In Pitchfork‘s review of Marshall Mathers LP 2, writer Craig Jenkins revealed that Eminem is “struggling to keep up with modern pop conventions.” Earlier on in the review, he also revealed one connection, albeit sour, that the album has to its predecessor. “It also revels in its predecessor’s worst behaviors, bandying about misogyny and gay slurs as if Eminem’s conciliatory 2001 Grammys performance with a pink polka dot-suited Elton John never happened,” Jenkins wrote. This in-between space is what often impacts sequels — one foot in the past, the other in the present, afraid to commit to nostalgia while simultaneously not making enough of a commitment to modern day music.

Eminem’s a little older so this idea is exacerbated, but it’s seen time and time again through rap music, substantially because the genre moves the fastest. Game’s The Documentary faired a little better being that Game is more of a chameleon that hides behind contemporary features; he does the same on both the original and the sequel. Yet his problem is that while The Documentary 2 boasts an orgy of features (seriously, Game albums can just be considered a “Who’s Popular” list at this point), the album itself doesn’t stick. The Documentary was a rag-tag collection of rap and R&B notables with a message about Game’s come-up. The Documentary 2 is just hot feature after feature.

Wiz Khalifa’s Rolling Papers album came out on March 29, 2011 and it felt like the beginning of a dynasty. It was his third studio album; first under a major label. Its lead single “Black and Yellow” peaked at No.1 on the Billboard Hot 100 and would be used by the Pittsburgh Steelers as a fight song in Super Bowl XLV. It was certified double-platinum and has moved over two million album-equivalent units. While it wasn’t the deepest, or most introspective album in the world, its sheer mindless luxury made it the pinnacle of Wiz’s musical career at the time. Prior to the release of the album, Wiz gave three meanings of the album’s title: the papers that weed smokers roll (of course), gaining independence from his Warner Bros. contract (rolling it up and smoking it), and not writing his raps anymore (papers rolling out the door). The album had a special meaning to him, as it does many of his fans.

More than seven years later, and three albums in-between, Wiz Khalifa has released the sequel to his highest-selling album with Rolling Papers 2. He gave his reason for the album’s name in an episode of Genius’ For The Record. “With Rolling Papers 2, it’s like I’m at a whole new point in my career where people may or may not know what to expect. I feel like this is such an opportunity to just come out to the world. It feels so important, it feels as important as the first time,” he relayed.

He can say all of that, but it’s clear that Wiz is playing chess, not checkers. He wants to leverage album sales from saying that the album serves as a sequel to the original, a la Cloverfield and 10 Cloverfield Lane. Rolling Papers told a self-contained story of glitz and glamour that can’t really be expanded on, henceforth his next three albums having no relation. But when those sales don’t exactly line-up with what Rolling Papers did, that’s when you return to the property that fans identified with the most. Also, Rolling Papers had only 14 tracks and three features. Rolling Papers 2 contains 25 tracks and 14 guests. Wiz is going after those streaming numbers that’ll translate to quick sales and accolades while also extracting the listening ears of fans of his wide variety of guest appearances. This is going to be his biggest, boldest commercial statement by taking advantage of the idea of the sequel, especially since he doesn’t have some spectacular lyrical threshold to exceed.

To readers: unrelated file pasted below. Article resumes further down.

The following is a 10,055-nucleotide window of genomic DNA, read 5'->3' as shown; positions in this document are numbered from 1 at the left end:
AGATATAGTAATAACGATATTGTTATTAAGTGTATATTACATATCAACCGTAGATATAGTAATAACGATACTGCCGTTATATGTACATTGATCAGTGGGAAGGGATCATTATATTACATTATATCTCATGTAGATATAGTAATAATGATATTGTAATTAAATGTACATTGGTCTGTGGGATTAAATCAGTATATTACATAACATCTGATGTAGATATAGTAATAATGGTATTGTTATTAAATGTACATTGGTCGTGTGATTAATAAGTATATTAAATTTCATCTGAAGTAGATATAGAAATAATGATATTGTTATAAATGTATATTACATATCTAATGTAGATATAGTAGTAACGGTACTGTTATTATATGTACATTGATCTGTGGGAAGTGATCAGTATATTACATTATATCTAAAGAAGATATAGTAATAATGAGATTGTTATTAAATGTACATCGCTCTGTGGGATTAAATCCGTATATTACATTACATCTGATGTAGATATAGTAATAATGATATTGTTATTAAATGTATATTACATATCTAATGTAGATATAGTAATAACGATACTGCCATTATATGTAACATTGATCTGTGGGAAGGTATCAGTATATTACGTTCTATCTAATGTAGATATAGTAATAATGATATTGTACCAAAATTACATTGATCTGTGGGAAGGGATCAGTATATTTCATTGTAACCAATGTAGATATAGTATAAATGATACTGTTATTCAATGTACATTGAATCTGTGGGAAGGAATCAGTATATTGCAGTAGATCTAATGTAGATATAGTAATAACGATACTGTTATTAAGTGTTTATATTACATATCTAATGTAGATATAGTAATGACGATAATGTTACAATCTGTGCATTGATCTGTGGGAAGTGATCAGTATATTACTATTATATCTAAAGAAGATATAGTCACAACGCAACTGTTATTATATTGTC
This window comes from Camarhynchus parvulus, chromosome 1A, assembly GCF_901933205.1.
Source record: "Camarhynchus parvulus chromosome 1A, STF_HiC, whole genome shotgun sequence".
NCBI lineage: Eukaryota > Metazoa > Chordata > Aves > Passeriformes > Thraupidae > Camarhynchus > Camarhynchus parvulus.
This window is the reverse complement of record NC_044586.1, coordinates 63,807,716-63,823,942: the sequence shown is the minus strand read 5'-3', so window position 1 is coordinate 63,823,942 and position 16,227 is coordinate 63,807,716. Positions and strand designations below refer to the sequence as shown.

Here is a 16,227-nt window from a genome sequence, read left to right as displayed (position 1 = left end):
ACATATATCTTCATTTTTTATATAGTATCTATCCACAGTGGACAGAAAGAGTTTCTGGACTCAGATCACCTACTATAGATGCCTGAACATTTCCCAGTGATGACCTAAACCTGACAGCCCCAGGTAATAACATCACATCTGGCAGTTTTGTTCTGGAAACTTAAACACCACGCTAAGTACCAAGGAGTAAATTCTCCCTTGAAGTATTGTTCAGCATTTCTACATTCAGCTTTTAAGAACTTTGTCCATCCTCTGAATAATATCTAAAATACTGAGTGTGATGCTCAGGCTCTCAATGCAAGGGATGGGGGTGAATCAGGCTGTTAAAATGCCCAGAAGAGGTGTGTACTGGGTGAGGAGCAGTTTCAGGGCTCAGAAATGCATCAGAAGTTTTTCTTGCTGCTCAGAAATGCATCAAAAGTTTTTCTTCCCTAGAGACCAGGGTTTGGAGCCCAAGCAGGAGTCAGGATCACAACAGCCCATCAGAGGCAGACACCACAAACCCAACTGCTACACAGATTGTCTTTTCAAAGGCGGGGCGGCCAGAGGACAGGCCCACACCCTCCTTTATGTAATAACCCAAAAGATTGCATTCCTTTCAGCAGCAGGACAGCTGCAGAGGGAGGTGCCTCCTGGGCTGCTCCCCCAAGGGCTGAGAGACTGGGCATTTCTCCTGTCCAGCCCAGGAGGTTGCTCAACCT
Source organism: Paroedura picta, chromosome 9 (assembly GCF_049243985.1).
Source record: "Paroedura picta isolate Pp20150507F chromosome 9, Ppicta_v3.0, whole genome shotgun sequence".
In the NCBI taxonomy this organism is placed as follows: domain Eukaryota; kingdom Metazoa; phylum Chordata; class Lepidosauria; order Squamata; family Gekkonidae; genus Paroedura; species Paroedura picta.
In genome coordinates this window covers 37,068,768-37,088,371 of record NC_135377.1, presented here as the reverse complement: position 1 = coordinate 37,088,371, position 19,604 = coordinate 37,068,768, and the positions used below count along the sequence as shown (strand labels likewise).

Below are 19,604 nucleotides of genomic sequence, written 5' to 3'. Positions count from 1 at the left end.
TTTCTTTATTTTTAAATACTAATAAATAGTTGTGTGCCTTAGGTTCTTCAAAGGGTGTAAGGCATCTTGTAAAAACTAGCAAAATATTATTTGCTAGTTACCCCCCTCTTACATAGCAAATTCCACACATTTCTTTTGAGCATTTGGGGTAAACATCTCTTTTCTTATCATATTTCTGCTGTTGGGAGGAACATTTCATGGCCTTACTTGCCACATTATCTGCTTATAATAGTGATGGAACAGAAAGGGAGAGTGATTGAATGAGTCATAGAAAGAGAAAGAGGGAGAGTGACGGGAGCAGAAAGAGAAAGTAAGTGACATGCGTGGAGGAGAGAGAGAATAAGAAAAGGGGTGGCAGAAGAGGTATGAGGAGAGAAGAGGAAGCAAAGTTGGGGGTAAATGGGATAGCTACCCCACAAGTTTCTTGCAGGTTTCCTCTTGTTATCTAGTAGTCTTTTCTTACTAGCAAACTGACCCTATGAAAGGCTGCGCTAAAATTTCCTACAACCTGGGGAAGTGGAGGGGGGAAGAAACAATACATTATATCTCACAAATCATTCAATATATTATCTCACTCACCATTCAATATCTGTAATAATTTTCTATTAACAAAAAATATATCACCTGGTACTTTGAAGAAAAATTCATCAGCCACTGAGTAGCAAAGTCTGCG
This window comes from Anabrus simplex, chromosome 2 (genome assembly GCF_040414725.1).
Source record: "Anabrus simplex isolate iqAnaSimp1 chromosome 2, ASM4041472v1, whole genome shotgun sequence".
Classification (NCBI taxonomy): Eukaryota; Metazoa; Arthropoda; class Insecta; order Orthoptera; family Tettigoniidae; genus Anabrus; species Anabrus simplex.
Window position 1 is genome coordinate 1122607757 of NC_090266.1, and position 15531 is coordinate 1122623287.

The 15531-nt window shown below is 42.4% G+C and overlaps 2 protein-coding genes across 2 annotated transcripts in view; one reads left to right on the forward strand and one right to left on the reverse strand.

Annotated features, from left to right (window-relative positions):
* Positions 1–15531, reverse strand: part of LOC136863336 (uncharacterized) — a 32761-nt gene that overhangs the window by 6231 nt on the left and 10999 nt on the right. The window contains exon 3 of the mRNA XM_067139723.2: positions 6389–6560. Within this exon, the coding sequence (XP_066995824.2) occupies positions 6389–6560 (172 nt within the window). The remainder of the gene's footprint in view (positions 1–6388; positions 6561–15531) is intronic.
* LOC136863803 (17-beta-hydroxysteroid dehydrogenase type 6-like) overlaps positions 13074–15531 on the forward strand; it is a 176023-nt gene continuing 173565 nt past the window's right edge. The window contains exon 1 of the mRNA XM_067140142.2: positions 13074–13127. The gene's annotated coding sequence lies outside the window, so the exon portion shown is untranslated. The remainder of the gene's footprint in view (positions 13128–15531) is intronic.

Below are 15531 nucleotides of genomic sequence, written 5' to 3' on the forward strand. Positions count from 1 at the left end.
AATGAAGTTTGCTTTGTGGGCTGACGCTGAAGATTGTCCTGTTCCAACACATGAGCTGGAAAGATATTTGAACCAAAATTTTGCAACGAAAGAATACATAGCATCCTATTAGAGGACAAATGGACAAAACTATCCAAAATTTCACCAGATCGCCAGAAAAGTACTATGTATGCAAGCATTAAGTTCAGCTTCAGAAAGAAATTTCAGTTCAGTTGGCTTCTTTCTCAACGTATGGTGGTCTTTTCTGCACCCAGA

But surely, the weight of Rolling Papers will weigh down on Rolling Papers 2 as critics consume the latter and listeners inevitably draw comparisons between both works. So is the life of a sequel with ties to the first that stretch years apart. There’s more to it than just the name. While there’s an abundance of sequels that fail to live up to expectations, there are a number that properly realize and use these trappings to elevate the message on display into something timeless.

Rick Ross recently revealed that he’s working on Port of Miami 2, the sequel to Port of Miami released back in 2006. How will Rick Ross play his cards? Will he capture the drug-dealing and luxe zeitgeist that made his earliest music some of his best? Or will he continue a trend of sequels striking out? There are a lot of visible and inconspicuous factors that go into sequel albums. If what we’ve seen so far is any indicator, maybe it really is best to continue creating unique projects instead of revisiting the same works and feelings. That goes double for you too, Hollywood.